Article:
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RCMP Sgt. James Martin speaks with reporters outside the Stony Plain courthouse Wednesday. ((CBC))

A former senior officer at the Mayerthorpe RCMP detachment apologized Wednesday to the father of one of the four Mounties gunned down on a northern Alberta farm nearly six years ago.

Sgt. James Martin, then a corporal, testified at a fatality inquiry looking into James Roszko’s ambush and murder of constables Anthony Gordon, Leo Johnston, Brock Myrol and Peter Schiemann on his property on March 3, 2005.

Don Schiemann, father of Peter Schiemann, asked Martin on Wednesday about what police knew about Roszko’s violent past and how prepared senior officers were in ensuring the Mounties were safe. 

Police made every preparation they could, said Martin, the acting senior officer at that time.

Police could not know, but were prepared for, the possibility that Roszko would return to the farm intending to ambush officers guarding a marijuana grow-op discovered the previous day. 

'A personal oversight'

But Martin told Don Schiemann he is sorry that Schiemann’s son was not wearing an armoured vest or carrying a sidearm.

"It was a personal oversight on my behalf," he said. "I am sorry about the oversight. As supervisors we have to make sure our members have the right tools."

Martin told Schiemann his son had more experience than a lot of other officers who worked for the same amount of time, but at smaller, less-busy detachments. Peter Schiemann was very proficient in shooting with a rifle, he said.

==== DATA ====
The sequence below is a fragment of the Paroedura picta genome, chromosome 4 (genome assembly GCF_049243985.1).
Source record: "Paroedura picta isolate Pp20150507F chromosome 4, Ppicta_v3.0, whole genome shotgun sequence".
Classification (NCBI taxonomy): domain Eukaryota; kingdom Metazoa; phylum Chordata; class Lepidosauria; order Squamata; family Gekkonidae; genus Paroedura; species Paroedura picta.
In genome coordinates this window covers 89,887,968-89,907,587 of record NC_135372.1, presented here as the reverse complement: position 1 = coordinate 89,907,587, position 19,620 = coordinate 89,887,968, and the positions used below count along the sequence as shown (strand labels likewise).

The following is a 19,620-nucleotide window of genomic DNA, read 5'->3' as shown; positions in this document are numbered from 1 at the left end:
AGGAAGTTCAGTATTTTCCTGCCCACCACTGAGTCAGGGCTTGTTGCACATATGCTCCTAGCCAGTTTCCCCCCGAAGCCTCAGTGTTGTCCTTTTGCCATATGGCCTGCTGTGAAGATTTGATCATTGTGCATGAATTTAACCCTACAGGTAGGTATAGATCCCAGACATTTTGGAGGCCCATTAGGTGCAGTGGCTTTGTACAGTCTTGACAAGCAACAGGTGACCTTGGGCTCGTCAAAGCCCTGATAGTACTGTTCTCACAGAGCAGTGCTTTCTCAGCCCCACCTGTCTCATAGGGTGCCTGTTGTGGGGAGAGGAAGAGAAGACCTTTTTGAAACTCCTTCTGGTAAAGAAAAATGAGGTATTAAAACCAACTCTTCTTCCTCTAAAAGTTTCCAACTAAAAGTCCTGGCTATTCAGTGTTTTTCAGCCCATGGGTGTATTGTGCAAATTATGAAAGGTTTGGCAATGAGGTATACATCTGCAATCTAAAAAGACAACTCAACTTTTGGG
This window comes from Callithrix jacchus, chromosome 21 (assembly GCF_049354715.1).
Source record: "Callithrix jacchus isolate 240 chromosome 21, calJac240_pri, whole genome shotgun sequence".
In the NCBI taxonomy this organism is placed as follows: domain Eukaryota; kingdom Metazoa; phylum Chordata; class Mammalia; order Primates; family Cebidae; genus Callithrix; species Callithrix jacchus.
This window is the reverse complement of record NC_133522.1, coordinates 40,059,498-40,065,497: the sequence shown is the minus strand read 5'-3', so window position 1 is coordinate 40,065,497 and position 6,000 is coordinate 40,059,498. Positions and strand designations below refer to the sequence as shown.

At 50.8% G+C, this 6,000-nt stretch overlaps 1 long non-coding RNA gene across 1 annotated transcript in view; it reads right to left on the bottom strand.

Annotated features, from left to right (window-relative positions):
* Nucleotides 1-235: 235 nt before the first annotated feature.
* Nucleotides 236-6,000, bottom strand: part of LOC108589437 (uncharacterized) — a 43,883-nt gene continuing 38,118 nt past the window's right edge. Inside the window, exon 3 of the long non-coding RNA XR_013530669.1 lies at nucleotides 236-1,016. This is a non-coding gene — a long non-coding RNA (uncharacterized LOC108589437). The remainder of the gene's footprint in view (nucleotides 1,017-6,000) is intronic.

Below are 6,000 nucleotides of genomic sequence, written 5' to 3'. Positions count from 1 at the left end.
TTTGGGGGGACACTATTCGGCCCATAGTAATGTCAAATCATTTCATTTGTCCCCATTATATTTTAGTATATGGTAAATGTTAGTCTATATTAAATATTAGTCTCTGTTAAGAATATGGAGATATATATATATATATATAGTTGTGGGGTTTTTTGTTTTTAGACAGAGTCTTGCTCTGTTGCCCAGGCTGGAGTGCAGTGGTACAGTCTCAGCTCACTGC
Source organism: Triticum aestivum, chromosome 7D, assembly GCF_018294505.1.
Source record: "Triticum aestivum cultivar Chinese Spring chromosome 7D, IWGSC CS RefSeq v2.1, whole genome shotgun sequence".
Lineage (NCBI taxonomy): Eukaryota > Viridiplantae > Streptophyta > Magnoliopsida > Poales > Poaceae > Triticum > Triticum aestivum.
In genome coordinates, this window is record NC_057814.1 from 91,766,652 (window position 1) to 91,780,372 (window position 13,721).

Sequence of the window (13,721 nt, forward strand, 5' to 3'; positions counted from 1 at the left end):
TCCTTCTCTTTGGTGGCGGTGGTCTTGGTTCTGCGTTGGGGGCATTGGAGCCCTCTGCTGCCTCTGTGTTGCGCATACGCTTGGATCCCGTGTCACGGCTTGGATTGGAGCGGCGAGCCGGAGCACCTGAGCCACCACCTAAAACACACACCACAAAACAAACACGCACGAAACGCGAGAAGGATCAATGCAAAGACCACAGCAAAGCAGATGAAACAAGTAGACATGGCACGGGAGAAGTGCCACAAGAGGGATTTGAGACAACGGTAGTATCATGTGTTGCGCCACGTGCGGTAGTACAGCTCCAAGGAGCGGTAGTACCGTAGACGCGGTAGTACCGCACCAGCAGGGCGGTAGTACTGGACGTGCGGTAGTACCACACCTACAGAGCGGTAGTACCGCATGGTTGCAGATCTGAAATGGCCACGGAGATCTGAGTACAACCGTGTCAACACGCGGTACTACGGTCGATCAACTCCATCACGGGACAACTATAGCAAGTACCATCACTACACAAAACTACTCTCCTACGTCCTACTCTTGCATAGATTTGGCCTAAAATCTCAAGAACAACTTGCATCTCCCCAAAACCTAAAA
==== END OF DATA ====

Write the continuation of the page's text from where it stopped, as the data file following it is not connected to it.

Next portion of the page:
Martin also said to Schiemann that if he hadn't received a phone call just before leaving the detachment that morning, he too would have been among the victims.

"I venture to guess I would be with those other four officers."

Later in the day Colleen Myrol, mother of Brock Myrol, also challenged Martin over whether the officers were properly equipped.

She asked Martin why the detachment had no night-vision equipment.

"It's OK to borrow a cup of sugar," she said. "But I think it's time our detachments have what they need." 

Martin said he still thinks about the decisions he made.

"It's an understatement that it's been difficult," he told reporters outside the Stony Plain courthouse. "I've judged my own decision-making skills and gone through exactly what was done."

In the end, he said, most of the decisions he made were the right ones.

The inquiry is scheduled to run at the Stony Plain courthouse until Feb. 1. Public hearings held under the Alberta Fatality Inquiries Act are limited to establishing the cause, manner, time, place and circumstances of death, as well as the identity of the deceased, police said.

The judge may make recommendations to prevent similar occurrences but is prohibited, under the act, from making findings of legal responsibility.